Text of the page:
- Montreal's STM metro and public bus network released its 10-year budget today, indicating changes we can expect to see around the city in the next decade.
- More public buses in Montreal will be hybrid and more metro stations will have cell service — it's good news all around.
- For details and highlights of the budget, take a look below!
If you are like most Montrealers, you've probably got yourself an OPUS card and the Montreal STM is probably a pretty big part of your city life. Public transit reigns supreme with most people who live in the city centre, but even those who stretch out to the outer boroughs often do so with help from a metro line or bus route. So it's exciting news that the STM has released its 10-year budget today and, honestly, things look good.
Sure, I've got my rose coloured glasses on and, sure, they help obscure the sight of water pouring like a waterfall down the stairs of Square-Victoria-OACI. So, sue me.
I can't help but get a little excited about public transit.
It's the way of the future, it's super good for the environment, and Montreal has always been a little obsessed with this collective mode of transportation.
Which is awesome, and it's also awesome to see the STM laying out a pretty solid plan for how it's going to actively work to make the whole system better moving into the future.
And, obviously, Mayor Val Plante is right there cheering them on.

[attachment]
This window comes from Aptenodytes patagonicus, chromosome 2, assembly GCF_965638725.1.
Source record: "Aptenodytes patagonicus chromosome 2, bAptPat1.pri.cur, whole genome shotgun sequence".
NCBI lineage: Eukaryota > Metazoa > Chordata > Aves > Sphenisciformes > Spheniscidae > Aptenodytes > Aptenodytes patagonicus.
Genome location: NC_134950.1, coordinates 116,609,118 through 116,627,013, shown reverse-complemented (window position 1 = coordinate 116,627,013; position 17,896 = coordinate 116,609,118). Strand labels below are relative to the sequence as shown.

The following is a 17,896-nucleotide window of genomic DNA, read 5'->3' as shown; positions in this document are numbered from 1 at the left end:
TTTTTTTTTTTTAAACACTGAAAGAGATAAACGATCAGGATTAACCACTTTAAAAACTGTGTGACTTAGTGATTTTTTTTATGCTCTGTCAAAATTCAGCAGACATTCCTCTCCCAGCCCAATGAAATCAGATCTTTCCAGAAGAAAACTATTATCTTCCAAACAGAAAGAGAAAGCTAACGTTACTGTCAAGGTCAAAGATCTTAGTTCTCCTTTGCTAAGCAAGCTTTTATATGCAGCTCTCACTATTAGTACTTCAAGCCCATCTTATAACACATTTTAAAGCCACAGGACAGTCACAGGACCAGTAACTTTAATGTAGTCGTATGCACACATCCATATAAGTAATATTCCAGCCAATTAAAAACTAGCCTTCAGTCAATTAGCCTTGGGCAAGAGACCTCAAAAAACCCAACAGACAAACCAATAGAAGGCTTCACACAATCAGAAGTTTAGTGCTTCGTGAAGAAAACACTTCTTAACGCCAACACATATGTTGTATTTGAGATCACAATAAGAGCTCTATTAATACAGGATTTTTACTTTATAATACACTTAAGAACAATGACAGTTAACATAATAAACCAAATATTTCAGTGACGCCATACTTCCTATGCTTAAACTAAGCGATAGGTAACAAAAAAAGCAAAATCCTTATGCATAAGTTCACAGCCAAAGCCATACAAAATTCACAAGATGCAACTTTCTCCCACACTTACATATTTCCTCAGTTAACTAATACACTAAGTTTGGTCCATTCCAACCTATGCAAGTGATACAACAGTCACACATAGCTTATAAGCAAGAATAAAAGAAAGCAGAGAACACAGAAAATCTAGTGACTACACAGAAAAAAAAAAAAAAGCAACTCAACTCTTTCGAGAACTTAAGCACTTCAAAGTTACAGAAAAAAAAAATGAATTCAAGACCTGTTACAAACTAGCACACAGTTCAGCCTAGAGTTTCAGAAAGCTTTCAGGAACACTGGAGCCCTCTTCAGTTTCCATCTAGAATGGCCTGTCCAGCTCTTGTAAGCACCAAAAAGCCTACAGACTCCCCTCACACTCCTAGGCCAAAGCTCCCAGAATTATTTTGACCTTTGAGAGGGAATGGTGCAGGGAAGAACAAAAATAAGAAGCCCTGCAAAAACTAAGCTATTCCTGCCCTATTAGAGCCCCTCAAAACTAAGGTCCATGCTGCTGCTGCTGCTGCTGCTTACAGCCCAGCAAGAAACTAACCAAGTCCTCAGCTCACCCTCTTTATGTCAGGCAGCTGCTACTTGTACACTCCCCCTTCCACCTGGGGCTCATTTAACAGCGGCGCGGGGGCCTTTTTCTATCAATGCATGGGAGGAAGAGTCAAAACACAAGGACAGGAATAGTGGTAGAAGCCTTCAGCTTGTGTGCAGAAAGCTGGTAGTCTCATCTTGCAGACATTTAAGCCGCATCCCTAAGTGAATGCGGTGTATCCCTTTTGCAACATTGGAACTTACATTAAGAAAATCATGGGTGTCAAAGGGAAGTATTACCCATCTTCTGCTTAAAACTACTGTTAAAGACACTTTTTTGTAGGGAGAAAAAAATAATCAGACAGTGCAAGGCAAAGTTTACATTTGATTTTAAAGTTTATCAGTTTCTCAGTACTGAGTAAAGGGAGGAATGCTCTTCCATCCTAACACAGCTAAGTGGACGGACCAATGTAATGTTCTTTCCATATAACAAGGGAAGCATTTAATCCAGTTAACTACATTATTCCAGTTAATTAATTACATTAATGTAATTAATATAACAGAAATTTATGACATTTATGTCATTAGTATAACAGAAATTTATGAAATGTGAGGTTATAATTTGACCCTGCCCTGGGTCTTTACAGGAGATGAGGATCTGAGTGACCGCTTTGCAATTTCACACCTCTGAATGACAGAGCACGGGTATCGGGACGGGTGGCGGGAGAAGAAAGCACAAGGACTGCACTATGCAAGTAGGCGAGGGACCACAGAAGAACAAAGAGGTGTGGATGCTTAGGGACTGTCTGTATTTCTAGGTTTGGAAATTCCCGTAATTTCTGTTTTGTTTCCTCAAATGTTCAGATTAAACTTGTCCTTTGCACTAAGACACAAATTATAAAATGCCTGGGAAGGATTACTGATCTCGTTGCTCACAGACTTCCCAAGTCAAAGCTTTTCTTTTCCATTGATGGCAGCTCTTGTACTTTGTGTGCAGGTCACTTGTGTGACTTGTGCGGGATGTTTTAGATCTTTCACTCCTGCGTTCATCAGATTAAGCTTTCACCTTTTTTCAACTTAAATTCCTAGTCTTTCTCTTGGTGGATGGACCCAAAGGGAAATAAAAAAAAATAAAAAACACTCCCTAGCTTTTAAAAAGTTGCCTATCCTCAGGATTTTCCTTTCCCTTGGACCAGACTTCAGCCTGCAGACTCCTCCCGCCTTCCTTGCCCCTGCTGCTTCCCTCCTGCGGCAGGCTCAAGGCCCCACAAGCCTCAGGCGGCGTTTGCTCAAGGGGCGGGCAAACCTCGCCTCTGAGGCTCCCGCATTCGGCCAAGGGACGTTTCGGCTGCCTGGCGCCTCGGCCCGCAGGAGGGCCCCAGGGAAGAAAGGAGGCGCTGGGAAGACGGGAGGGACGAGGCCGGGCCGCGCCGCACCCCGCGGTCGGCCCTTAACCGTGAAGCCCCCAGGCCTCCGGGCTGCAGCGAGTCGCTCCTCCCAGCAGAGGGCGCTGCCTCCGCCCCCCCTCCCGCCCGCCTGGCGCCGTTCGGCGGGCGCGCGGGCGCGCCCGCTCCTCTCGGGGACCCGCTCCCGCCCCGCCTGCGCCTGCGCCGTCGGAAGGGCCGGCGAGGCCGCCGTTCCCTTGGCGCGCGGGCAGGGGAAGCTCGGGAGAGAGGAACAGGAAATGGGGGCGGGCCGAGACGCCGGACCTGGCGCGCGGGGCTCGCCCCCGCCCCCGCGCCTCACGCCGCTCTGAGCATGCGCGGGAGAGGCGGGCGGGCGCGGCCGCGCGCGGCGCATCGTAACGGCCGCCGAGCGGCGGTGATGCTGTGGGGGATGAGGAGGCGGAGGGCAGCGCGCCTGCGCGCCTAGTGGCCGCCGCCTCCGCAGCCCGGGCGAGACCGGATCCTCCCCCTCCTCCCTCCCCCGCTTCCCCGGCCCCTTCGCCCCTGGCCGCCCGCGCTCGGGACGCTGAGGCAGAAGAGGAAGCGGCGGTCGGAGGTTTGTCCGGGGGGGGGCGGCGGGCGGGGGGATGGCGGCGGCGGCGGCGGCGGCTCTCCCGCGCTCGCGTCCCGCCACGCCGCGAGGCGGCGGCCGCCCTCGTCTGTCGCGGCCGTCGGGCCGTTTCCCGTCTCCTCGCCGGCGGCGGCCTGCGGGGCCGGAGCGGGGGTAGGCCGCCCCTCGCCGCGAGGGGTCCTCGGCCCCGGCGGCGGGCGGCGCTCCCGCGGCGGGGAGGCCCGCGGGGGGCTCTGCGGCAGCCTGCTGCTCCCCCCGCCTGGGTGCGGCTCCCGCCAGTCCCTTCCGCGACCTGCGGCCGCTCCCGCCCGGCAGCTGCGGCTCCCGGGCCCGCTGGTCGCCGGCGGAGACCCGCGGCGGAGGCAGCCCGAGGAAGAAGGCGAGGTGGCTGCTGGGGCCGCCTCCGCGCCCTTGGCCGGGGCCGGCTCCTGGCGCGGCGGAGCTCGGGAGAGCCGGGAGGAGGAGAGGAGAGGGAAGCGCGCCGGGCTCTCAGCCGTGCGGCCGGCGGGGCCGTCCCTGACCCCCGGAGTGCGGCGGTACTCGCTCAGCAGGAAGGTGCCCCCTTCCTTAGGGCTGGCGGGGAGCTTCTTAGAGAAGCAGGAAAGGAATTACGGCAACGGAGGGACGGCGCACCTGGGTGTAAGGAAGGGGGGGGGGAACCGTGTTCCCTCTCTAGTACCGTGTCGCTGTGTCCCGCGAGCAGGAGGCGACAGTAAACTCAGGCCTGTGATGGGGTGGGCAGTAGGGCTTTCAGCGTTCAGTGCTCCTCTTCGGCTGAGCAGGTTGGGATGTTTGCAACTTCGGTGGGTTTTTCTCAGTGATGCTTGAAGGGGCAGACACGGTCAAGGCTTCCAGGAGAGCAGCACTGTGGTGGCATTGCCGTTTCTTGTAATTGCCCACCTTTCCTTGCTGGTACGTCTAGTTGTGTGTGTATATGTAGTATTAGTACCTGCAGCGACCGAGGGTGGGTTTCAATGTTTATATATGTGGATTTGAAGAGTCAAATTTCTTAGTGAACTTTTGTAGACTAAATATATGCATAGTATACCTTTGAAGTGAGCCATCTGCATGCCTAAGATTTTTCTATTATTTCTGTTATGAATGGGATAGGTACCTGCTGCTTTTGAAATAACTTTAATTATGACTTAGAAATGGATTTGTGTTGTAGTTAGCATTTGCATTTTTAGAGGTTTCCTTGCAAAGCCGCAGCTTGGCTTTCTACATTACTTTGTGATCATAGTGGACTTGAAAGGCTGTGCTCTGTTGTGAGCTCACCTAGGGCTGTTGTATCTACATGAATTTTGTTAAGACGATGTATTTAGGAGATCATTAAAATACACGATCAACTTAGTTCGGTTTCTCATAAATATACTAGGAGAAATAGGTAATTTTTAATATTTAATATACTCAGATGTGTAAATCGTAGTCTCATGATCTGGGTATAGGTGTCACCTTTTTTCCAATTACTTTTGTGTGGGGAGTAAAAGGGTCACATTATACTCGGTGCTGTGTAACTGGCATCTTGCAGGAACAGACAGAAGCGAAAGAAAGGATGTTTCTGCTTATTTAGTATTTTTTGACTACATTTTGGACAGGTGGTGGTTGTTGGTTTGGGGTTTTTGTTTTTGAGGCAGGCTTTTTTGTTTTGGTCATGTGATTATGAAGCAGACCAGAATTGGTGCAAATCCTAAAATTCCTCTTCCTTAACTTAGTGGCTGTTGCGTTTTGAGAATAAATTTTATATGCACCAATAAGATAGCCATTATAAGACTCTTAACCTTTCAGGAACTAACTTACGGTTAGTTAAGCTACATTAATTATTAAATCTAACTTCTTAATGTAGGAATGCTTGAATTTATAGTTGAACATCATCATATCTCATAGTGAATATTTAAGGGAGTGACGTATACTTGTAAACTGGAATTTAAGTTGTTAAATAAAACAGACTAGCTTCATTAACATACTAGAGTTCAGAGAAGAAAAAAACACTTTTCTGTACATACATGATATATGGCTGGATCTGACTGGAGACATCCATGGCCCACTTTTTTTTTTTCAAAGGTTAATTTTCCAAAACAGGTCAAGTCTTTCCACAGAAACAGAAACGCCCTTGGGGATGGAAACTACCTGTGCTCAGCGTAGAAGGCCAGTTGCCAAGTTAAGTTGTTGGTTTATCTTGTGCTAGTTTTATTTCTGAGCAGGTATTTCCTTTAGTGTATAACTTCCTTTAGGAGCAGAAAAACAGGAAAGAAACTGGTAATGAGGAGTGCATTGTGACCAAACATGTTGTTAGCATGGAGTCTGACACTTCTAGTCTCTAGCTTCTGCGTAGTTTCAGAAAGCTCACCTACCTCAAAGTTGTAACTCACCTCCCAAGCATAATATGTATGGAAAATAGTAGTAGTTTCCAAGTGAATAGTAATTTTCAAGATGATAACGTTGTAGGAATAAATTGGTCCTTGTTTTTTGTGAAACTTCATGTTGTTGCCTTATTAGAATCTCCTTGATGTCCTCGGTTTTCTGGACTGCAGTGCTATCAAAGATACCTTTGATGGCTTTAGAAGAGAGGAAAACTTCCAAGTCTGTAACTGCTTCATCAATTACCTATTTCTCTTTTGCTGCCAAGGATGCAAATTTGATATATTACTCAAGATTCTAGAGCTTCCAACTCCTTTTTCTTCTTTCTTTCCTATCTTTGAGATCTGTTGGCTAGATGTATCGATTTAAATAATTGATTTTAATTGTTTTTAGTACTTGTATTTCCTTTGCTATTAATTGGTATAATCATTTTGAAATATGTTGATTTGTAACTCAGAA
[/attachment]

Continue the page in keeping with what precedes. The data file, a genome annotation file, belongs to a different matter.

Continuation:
This 10-year budget is expected to cost $17.8 billion, of which $48.6 million will be spent next year, in the year 2020.
The 2020 budget is meant to increase and improve service.
By the end of next year, we should see 17 new Azur trains in the metro, meaning the green line should be 80% new trains, along with the expansion of cell phone network connectivity to all metro stations.
In the more long term, the STM has a list of nine projects that it hopes to see brought to life by the end of 2029.
In addition to the 300 new hybrid buses the STM is already adding to its fleet, its hopes to purchase nearly 1,000 more between now and 2024, meaning by that time, the STM's bus fleet could be somewhere near 70% hybrid.
It's also working out a rapid bus transit service between stations Côte-Vertu and Sauvé so that commuters can more easily get from one end of the orange line to the other. History in the making.
The STM is also making considerable efforts to increase accessibility, something that Montreal needs to address nearly everywhere at this point.
The company intends to have 41 stations equipt with elevators by 2025.
The budget summary also mentions a couple things we've already seen rolling out, like the addition of validators at the back of buses, which is a game-changer for buses that do big pick-ups at metro stations and other transportation hubs.
As part of the 10-year budget, STM Chief Executive Officer Luc Tremblay said, "by developing our offering and ensuring the reliability of our infrastructure, we ensure that public transit plays a leading role in the fight against climate change, by providing a growing array of alternatives to single-occupant car use."
We couldn't agree more.